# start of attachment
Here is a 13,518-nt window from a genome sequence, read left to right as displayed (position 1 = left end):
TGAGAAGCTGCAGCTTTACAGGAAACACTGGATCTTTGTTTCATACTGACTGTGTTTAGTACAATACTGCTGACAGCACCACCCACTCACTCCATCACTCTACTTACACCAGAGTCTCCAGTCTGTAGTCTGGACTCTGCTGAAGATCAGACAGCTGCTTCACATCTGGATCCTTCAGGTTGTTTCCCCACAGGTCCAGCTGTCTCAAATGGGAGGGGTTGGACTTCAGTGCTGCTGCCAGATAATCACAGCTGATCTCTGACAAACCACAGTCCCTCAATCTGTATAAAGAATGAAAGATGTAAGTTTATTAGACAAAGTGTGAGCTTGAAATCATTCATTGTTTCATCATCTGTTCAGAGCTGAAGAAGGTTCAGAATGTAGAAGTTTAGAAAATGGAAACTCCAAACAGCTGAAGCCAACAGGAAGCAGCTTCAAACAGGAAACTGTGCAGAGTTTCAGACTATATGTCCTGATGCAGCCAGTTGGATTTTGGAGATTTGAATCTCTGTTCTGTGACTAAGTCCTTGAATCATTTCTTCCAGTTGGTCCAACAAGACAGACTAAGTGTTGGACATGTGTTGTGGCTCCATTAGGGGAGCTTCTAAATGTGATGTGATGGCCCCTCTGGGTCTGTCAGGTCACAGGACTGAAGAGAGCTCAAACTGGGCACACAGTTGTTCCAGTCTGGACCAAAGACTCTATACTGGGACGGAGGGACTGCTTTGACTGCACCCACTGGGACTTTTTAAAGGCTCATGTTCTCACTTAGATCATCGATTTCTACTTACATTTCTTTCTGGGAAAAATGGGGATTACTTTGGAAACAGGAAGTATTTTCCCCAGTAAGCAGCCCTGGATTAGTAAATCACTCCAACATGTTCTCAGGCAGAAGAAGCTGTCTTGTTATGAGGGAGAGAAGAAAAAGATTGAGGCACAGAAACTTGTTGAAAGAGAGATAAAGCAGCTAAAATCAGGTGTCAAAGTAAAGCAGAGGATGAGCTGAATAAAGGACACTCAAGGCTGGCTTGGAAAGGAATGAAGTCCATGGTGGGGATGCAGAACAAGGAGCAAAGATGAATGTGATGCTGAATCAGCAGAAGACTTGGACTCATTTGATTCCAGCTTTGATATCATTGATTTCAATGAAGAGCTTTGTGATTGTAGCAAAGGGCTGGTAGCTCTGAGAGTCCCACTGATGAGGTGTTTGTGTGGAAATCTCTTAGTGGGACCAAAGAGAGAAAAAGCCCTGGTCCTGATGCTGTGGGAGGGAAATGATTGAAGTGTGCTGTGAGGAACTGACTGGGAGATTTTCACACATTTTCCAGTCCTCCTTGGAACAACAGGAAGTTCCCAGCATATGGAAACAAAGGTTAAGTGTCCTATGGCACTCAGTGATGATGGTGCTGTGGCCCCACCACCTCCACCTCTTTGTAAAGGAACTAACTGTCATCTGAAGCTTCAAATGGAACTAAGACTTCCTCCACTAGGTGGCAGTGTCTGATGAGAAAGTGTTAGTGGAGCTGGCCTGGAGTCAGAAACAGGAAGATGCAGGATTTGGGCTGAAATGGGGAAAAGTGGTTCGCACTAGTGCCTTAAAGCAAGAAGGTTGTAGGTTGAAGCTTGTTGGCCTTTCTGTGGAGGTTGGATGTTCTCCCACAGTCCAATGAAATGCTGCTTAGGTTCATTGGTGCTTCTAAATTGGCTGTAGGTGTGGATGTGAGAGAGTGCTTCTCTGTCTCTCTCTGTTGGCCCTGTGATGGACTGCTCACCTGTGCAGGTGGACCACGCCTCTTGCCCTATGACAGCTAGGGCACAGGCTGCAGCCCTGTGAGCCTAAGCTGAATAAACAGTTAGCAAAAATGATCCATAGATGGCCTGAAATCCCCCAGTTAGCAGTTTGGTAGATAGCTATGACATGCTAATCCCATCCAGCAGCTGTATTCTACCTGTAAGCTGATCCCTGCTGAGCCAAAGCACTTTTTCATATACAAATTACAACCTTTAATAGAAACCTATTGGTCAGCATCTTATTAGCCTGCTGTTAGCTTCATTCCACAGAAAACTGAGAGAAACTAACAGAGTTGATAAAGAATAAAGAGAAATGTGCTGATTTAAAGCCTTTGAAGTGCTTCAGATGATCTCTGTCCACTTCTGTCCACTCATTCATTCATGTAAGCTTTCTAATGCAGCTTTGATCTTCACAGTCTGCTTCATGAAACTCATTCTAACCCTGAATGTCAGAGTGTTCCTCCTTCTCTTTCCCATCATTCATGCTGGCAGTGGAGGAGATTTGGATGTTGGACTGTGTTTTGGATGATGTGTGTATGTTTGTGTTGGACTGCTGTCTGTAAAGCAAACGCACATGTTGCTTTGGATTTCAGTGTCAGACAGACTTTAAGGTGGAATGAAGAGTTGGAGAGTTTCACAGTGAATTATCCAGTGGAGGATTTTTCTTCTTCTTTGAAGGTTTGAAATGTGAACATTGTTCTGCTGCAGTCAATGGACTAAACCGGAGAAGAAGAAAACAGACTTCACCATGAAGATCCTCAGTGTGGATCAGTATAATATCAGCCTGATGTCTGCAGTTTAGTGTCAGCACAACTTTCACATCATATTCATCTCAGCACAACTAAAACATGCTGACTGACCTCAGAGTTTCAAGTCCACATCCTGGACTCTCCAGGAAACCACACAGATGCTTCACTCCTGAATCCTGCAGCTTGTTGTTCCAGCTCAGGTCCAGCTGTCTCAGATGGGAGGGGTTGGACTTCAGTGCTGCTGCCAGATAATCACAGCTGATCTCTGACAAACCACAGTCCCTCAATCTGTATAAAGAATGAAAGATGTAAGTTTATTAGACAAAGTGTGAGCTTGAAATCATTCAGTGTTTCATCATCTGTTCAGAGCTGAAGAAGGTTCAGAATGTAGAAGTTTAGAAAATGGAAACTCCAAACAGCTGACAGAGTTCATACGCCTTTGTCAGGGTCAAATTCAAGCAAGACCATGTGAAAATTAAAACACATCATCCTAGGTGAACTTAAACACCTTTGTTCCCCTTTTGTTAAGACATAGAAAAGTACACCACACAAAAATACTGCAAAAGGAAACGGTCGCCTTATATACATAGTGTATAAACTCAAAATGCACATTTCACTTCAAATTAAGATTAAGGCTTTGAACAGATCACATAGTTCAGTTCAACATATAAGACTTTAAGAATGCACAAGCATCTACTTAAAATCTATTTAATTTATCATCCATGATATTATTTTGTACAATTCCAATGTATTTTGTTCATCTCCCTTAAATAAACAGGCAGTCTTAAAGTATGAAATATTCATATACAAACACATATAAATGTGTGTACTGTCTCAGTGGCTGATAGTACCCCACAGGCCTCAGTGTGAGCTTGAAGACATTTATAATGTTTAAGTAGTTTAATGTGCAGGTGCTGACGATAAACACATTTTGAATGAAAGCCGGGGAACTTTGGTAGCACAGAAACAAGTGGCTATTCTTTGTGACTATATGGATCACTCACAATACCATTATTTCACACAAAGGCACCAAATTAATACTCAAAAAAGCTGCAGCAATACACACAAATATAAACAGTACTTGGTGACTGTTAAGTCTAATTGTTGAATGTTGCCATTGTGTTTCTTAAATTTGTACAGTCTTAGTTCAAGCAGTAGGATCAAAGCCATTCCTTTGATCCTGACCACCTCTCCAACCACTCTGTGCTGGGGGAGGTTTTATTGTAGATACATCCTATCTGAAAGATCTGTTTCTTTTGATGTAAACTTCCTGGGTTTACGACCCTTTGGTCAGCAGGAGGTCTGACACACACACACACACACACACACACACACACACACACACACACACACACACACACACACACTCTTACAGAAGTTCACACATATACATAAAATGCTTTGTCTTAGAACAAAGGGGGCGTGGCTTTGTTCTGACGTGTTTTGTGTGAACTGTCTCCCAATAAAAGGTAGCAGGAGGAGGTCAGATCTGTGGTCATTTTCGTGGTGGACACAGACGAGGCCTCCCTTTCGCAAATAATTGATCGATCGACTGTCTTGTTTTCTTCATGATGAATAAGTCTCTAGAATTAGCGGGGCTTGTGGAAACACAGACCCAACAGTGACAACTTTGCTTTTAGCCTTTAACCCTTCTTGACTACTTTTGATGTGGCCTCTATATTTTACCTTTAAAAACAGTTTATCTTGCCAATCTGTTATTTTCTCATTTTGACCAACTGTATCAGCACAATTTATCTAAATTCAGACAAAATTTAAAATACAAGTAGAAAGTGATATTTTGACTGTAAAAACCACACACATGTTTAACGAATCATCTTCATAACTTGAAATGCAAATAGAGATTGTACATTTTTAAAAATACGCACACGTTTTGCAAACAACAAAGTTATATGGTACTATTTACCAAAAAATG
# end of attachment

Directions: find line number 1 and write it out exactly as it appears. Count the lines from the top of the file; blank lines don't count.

Here is a 13,518-nt window from a genome sequence, read left to right as displayed (position 1 = left end):